down at noon tomorrow. first time i'ven seen that as a lifelong new yorker. this was taken in a new york subway station after a severe storm in 2007. not a hurricane, just a much smaller storm. that's a key point. you can see the flooding that just a regular storm caused. potential for what a hurricane or even tropical storm winds could do, obviously much greater than that. new york is more than 200 underground subway stations, more than 200 underground subway stations, more than 400 miles of underground tracks. we don't have to tell you that above ground new york has blocks and blocks of skyscrapers and high-rises as well. there's concern about obviously construction sites with high winds, tropical storm-force winds picking up debris. a lot of the millions of people, more than 8 million people who are living here in new york city, all of them wondering tonight how much damage will hurricane irene do? how bad will it really be? joining me now is steven flynn, president for national policy, author of a book "rebuilding a nation". also chris cereno, former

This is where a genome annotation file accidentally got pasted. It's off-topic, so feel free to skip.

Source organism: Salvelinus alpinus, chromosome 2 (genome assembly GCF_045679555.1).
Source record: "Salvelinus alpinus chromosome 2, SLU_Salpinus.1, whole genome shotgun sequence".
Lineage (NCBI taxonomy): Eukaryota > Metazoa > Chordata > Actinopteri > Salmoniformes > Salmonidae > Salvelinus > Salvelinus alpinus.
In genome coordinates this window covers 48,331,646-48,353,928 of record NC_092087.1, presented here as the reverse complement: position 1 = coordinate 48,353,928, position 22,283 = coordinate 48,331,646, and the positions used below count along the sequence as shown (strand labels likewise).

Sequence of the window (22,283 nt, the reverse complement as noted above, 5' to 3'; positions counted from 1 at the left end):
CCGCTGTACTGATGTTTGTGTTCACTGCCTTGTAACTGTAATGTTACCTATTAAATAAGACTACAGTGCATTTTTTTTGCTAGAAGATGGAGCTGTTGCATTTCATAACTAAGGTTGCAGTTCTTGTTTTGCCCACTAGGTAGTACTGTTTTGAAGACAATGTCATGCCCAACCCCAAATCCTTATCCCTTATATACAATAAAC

president of the structural engineers association. steven, in terms of i mean i guess we've got to talk worst case scenarios because that's what the city has to plan for. what could we be looking at? >> well, from a life safety issues there really are people in low-lying areas can see some substantial flooding. and that's why i think the mayor stepped out to try to get people out of that zone a area. the issue is up to 3 with all those hurricane-force winds there's a lot of stuff in the streets and construction sites, equipment on terraces. people may have gone to the ham tons and left stuff behind. so that stuff can get tossed around. but the really big issue is going to affect the entire regis disruption of peoples lives. we're going to lose a lot of electrical power and the transportation systems are going to be a mess for awhile. that means people are going to have to essentially camp out in their homes, in their apartments for a substantial period of time. and when we talk about outlying like connecticut and long